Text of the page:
In 2022, we enjoyed emails, letters, calls, and personal visits from students, clients, and collaborators spanning every decade of Magic’s history. While we’re accustomed to hearing appreciation for valuescience lessons learned, we’ve felt surprise at the upsurge in the number and intensity of recent acknowledgements. In a related development, a growing proportion of those to whom we’re introducing valuescience are responding with interest, openness, and offers of and requests for assistance and collaboration. We’re conjecturing that as people become more cognizant of the rising costs and shrinking benefits of business as usual, we’re better able to recognize the essential role of valuescience as a foundation for successful adaptation.
“I’m so grateful for all the things I learned at Magic and how it’s shaped my ideas and aspirations. I’m returning during my sabbatical to explore how I may better align my career and my values.”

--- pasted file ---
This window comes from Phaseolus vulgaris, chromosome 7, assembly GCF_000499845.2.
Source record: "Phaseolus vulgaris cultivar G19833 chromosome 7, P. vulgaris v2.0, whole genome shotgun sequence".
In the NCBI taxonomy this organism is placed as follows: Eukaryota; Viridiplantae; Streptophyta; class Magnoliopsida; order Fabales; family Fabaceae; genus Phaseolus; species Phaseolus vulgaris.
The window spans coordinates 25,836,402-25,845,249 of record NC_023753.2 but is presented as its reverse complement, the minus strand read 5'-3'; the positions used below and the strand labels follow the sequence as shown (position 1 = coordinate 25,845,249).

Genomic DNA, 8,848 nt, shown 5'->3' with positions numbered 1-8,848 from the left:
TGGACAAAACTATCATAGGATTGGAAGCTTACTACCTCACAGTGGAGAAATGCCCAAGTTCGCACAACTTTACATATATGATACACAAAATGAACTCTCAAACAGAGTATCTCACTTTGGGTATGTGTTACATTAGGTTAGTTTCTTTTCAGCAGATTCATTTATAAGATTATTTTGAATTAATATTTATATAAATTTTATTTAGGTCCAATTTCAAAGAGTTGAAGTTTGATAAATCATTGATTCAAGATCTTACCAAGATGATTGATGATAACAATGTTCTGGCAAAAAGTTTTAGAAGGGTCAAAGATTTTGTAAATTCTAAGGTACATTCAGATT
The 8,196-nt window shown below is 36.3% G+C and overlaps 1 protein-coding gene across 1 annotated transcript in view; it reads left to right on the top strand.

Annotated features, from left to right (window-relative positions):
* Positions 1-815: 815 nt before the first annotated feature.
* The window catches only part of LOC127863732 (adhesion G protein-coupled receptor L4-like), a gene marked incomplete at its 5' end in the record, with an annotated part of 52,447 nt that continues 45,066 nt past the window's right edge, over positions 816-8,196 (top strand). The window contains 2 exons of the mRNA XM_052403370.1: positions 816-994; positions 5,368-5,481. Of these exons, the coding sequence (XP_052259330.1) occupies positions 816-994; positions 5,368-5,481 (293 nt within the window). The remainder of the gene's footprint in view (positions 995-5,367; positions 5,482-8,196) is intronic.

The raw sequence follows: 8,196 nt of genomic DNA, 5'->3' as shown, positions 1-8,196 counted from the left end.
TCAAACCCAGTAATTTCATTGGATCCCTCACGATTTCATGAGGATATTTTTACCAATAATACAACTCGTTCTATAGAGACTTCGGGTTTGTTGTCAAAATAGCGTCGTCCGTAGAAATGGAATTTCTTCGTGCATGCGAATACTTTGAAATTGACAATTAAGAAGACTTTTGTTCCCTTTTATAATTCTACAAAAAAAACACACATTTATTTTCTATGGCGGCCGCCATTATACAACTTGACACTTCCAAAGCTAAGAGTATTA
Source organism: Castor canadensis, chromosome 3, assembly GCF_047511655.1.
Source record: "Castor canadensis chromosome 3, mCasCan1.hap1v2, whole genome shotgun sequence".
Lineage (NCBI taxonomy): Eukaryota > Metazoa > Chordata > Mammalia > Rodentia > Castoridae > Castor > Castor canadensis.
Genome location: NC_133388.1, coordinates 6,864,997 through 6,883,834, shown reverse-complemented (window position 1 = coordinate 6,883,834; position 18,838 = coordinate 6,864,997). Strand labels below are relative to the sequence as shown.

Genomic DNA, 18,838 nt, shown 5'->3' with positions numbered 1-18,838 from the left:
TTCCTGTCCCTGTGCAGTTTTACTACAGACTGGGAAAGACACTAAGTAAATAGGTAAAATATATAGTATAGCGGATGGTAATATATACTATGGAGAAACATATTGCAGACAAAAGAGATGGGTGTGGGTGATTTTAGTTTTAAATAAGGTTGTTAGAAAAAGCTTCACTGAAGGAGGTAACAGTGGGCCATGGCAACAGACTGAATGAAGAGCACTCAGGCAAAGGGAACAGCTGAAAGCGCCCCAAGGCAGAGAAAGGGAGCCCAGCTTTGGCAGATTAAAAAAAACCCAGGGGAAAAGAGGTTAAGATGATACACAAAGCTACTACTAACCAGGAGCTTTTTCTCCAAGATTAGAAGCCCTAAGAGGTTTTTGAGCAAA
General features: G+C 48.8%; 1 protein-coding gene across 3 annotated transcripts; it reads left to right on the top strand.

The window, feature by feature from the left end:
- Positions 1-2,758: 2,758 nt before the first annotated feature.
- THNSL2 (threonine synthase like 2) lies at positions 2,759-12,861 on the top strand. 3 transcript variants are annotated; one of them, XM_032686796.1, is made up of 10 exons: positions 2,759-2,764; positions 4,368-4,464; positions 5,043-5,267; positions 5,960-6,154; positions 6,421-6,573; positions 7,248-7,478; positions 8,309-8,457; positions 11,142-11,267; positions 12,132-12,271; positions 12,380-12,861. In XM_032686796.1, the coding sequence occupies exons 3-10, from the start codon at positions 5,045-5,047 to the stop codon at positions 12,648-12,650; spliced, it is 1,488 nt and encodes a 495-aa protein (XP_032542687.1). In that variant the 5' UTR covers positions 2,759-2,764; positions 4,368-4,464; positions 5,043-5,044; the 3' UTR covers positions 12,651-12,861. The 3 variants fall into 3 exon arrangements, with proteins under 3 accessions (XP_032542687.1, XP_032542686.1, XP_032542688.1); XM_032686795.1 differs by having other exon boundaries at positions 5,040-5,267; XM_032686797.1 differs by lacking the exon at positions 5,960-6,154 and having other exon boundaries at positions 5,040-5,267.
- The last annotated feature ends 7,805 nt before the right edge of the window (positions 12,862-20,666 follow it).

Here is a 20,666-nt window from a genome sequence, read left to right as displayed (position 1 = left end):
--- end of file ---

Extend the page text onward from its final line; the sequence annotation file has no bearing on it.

—Vicki, 2015 resident, returning April, 2023
Residential Service Learning Community
As we’ve adapted to the recent course of the COVID pandemic, we’ve cautiously regrown the residential community. During 2022 we guided 26 residents from nine countries and seven US states in creating valuescience-based service learning community; hosted twenty guests for a night or more each; and organized monthly hikes and seven camping trips for residents.
We also provided regular in-house hatha yoga, physical fitness, valuescience, and social dance instruction.
In 2022 we launched a long-contemplated initiative to establish a Magic outpost with ready access to wild nature, purchasing a residence and adjacent empty lot in Mammoth Lakes. We established there a satellite service learning community with four residents hailing from two countries and two US states led by new Magic Affiliate Brooke Rogers. She initiated Magic Mammoth service to extend our long tradition of reusing and recycling by volunteering with Second Chance Thrift Store.
The community is located in a part of Mammoth zoned for year-round residents and seasonal employees. We look forward to evolving a valuescience-based community with people from this population and exerting influence for science-based living in Mammoth as we have in Palo Alto.